Interactive Investor

Change to IHT treatment of pensions is ‘top concern for investors’

19th October 2021 08:56

Rebecca O'Connor from interactive investor

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interactive investor poll sheds light on the concerns of pension investors ahead of the Budget.

As the chancellor prepares to announce the Autumn Budget next week, a poll from interactive investor, the DIY investment platform, reveals the tax changes that would most concern pension investors if they were implemented.

The biggest concern among Self-Invested Personal Pension (SIPP) holders is making a pension subject to inheritance tax on death, with four in 10 (40%) respondents to the poll saying this was a worry for them.

The next most worrying potential change would be reducing or limiting the amount of tax-free cash available to people when they access their pension for the first time, which would concern one in four (25%) pension investors.

A reduction in the Lifetime Allowance would cause the most concern for 16% of respondents, while reducing tax relief on pension contributions would trouble 15%. Only 4% said they would be concerned by a reduction in the amount you can contribute.

Becky O’Connor, Head of Pensions and Savings, interactive investor, said: “This poll reveals a significant proportion of people worry about potential changes to pension taxes and could be affected by any reductions or restrictions.

“The allowances and reliefs that come with pensions make them the most attractive way to invest for retirement. If the chancellor feels tempted to tap that vein, he risks people giving up work without enough in their pensions for a decent income because they are worried about being hit with charges, or because pensions begin to lose their attractiveness relative to other ways to invest for the long term.

“The ability to pass on what’s left in a defined contribution pot tax-free is a key benefit of this type of pension and a kind of consolation for the loss of generous old-style defined benefit schemes that offer guaranteed income for life, but in general no ability to pass anything on to relatives.

“Reducing the amount of tax-free cash available would affect everyone with a pension and would therefore be deeply unpopular and the effects widely felt, although could be justified from the point of view of dissuading people from taking out too much, too soon from their pension.

“A reduction in the Lifetime Allowance sounds like a nice concern to have, but over time, with investment growth and inflation, more and more people who have been lucky enough to get generous pensions through work or have saved diligently – not just the wealthy - will be affected by this limit, beyond which a tax charge is payable.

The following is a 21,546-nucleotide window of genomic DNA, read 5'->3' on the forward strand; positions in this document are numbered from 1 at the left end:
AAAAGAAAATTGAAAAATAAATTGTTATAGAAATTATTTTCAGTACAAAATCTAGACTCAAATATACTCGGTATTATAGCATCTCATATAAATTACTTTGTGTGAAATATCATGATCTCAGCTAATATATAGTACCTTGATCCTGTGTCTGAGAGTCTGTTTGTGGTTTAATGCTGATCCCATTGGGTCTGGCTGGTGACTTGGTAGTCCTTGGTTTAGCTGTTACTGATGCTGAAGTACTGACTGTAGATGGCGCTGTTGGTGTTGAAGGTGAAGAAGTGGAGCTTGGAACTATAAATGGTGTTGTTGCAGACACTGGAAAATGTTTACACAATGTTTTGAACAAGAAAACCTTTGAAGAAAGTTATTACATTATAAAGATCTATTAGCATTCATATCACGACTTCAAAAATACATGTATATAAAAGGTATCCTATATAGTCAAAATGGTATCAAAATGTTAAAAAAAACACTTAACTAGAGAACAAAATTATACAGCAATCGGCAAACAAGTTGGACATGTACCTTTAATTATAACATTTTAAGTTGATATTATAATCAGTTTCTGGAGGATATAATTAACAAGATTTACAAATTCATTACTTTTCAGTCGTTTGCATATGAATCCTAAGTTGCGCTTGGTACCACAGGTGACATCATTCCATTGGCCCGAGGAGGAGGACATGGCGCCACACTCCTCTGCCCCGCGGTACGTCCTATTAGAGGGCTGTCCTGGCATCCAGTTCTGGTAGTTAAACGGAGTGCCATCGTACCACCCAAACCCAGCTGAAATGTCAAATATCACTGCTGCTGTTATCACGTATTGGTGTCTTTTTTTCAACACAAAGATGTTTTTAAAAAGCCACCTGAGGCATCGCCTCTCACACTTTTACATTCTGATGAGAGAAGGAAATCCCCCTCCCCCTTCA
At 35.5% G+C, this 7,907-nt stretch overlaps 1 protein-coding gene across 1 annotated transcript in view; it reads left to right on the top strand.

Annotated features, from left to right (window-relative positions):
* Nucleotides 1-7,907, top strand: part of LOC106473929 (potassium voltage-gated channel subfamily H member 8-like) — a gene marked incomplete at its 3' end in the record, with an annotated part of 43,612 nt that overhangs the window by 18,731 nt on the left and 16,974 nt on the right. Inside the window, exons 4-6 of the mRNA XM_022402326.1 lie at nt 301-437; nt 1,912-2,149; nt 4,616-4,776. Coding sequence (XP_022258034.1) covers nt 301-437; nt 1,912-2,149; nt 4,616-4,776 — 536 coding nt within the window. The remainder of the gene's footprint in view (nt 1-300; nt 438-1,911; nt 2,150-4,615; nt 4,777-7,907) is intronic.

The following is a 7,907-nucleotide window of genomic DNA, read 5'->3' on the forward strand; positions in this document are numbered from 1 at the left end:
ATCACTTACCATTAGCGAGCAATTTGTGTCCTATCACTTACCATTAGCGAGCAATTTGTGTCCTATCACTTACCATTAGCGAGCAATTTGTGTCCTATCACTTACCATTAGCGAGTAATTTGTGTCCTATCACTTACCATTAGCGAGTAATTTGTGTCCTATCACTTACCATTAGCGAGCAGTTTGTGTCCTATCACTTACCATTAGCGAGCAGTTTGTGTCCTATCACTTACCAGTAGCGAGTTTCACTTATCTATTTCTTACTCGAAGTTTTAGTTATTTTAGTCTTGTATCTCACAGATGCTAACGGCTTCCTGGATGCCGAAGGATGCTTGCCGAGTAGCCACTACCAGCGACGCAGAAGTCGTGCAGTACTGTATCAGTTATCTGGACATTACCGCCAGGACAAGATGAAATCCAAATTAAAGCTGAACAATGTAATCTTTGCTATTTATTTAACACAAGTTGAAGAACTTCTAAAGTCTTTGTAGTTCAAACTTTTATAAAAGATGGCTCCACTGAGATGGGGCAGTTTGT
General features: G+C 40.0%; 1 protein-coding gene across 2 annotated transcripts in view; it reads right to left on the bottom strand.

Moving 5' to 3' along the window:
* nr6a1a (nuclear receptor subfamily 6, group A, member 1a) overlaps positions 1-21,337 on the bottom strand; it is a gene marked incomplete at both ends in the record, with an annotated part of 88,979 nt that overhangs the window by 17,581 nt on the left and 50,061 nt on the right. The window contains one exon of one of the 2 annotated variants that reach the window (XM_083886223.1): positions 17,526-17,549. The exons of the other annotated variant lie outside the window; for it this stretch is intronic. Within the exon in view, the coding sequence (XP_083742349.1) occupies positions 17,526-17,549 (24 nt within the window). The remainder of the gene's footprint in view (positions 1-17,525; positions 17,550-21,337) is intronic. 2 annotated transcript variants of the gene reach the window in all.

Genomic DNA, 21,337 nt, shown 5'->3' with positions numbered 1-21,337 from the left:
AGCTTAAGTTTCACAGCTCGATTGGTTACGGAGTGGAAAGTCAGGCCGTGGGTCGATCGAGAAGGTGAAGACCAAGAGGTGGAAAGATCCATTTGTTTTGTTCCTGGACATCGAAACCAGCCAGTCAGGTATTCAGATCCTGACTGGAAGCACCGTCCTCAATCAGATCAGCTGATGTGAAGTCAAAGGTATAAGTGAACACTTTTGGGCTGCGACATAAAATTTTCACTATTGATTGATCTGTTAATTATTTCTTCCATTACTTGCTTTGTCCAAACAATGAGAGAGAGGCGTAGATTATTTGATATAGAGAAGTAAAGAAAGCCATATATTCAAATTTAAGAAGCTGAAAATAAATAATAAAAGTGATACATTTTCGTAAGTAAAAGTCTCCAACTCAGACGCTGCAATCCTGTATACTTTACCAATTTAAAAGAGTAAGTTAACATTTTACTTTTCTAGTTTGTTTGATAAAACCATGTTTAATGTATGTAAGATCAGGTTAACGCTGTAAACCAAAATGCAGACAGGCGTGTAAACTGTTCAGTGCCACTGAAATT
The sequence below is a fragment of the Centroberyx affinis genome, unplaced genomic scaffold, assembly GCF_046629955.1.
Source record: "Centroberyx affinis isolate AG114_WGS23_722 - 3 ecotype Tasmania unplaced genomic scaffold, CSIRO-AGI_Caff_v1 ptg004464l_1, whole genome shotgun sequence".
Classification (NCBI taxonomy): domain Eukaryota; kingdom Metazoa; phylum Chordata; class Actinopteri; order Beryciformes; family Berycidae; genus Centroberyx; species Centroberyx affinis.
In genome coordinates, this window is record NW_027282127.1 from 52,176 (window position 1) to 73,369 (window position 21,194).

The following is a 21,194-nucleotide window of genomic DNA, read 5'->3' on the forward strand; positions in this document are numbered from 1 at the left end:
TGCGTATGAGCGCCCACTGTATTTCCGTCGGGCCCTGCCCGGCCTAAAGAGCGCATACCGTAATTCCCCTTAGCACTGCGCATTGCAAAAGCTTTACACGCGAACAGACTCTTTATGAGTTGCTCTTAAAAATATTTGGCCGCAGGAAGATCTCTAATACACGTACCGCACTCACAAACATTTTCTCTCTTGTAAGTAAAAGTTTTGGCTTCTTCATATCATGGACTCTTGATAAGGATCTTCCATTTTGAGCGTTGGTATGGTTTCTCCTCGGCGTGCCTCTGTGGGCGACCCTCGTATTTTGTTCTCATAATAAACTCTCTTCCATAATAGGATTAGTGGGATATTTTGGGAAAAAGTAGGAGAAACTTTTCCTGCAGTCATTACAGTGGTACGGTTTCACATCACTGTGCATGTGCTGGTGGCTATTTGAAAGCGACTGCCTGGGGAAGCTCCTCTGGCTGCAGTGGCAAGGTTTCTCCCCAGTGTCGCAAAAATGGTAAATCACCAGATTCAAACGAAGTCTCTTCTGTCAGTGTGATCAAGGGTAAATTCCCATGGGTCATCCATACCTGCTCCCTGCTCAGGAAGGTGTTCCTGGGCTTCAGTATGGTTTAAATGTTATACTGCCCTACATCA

“Reducing tax relief on pension contributions was a concern for a smaller 15% of people, either because it is often mooted but has so far never been proposed by government, or because people genuinely feel a reduction wouldn’t affect them too much. For higher or additional rate taxpayers, a cut to tax relief on contributions could make a big difference to their eventual pot size.

“It looks like a reduction in the annual allowance isn’t concerning for most people. It’s currently £40,000 or up to your annual earnings level, falling to £4,000 for those who have started to take an income from their pension already.

“We know from our Great British Retirement Survey that tax in general is a top three concern for pension investors, following years of constant meddling by successive chancellors. They will be awaiting the outcome of next week’s Budget with some nervousness.”

 

Notes to editors

  • The poll of 1,163 SIPP investors was conducted by interactive investor among visitors to its website between 25 and 28 June 2021.

These articles are provided for information purposes only.  Occasionally, an opinion about whether to buy or sell a specific investment may be provided by third parties.  The content is not intended to be a personal recommendation to buy or sell any financial instrument or product, or to adopt any investment strategy as it is not provided based on an assessment of your investing knowledge and experience, your financial situation or your investment objectives. The value of your investments, and the income derived from them, may go down as well as up. You may not get back all the money that you invest. The investments referred to in this article may not be suitable for all investors, and if in doubt, an investor should seek advice from a qualified investment adviser.

Full performance can be found on the company or index summary page on the interactive investor website. Simply click on the company's or index name highlighted in the article.

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